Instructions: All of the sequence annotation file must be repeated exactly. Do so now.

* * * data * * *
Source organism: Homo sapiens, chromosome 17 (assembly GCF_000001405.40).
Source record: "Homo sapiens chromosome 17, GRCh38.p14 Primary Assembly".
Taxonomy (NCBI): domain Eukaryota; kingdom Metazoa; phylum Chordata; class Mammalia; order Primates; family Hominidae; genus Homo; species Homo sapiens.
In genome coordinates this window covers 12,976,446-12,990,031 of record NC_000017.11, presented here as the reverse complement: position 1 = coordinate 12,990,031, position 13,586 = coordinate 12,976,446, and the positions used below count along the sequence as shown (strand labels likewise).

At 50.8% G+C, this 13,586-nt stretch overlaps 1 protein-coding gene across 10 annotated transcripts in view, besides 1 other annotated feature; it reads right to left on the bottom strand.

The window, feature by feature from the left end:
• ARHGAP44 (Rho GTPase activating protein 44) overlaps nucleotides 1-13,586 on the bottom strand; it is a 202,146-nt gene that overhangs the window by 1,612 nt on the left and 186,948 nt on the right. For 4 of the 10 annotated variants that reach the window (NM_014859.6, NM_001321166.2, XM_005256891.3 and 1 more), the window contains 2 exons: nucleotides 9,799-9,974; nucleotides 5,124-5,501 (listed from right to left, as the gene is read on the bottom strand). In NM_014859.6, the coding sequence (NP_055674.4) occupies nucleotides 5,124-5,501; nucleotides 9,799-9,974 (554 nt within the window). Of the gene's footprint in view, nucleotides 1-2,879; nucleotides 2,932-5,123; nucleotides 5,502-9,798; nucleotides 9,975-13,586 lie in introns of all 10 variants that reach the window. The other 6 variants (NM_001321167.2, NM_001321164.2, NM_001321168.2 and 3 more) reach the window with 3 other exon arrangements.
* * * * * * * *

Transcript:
Source organism: Homo sapiens, chromosome 17 (assembly GCF_000001405.40).
Source record: "Homo sapiens chromosome 17, GRCh38.p14 Primary Assembly".
Taxonomy (NCBI): domain Eukaryota; kingdom Metazoa; phylum Chordata; class Mammalia; order Primates; family Hominidae; genus Homo; species Homo sapiens.
In genome coordinates this window covers 12,976,446-12,990,031 of record NC_000017.11, presented here as the reverse complement: position 1 = coordinate 12,990,031, position 13,586 = coordinate 12,976,446, and the positions used below count along the sequence as shown (strand labels likewise).

At 50.8% G+C, this 13,586-nt stretch overlaps 1 protein-coding gene across 10 annotated transcripts in view, besides 1 other annotated feature; it reads right to left on the bottom strand.

The window, feature by feature from the left end:
• ARHGAP44 (Rho GTPase activating protein 44) overlaps nucleotides 1-13,586 on the bottom strand; it is a 202,146-nt gene that overhangs the window by 1,612 nt on the left and 186,948 nt on the right. For 4 of the 10 annotated variants that reach the window (NM_014859.6, NM_001321166.2, XM_005256891.3 and 1 more), the window contains 2 exons: nucleotides 9,799-9,974; nucleotides 5,124-5,501 (listed from right to left, as the gene is read on the bottom strand). In NM_014859.6, the coding sequence (NP_055674.4) occupies nucleotides 5,124-5,501; nucleotides 9,799-9,974 (554 nt within the window). Of the gene's footprint in view, nucleotides 1-2,879; nucleotides 2,932-5,123; nucleotides 5,502-9,798; nucleotides 9,975-13,586 lie in introns of all 10 variants that reach the window. The other 6 variants (NM_001321167.2, NM_001321164.2, NM_001321168.2 and 3 more) reach the window with 3 other exon arrangements.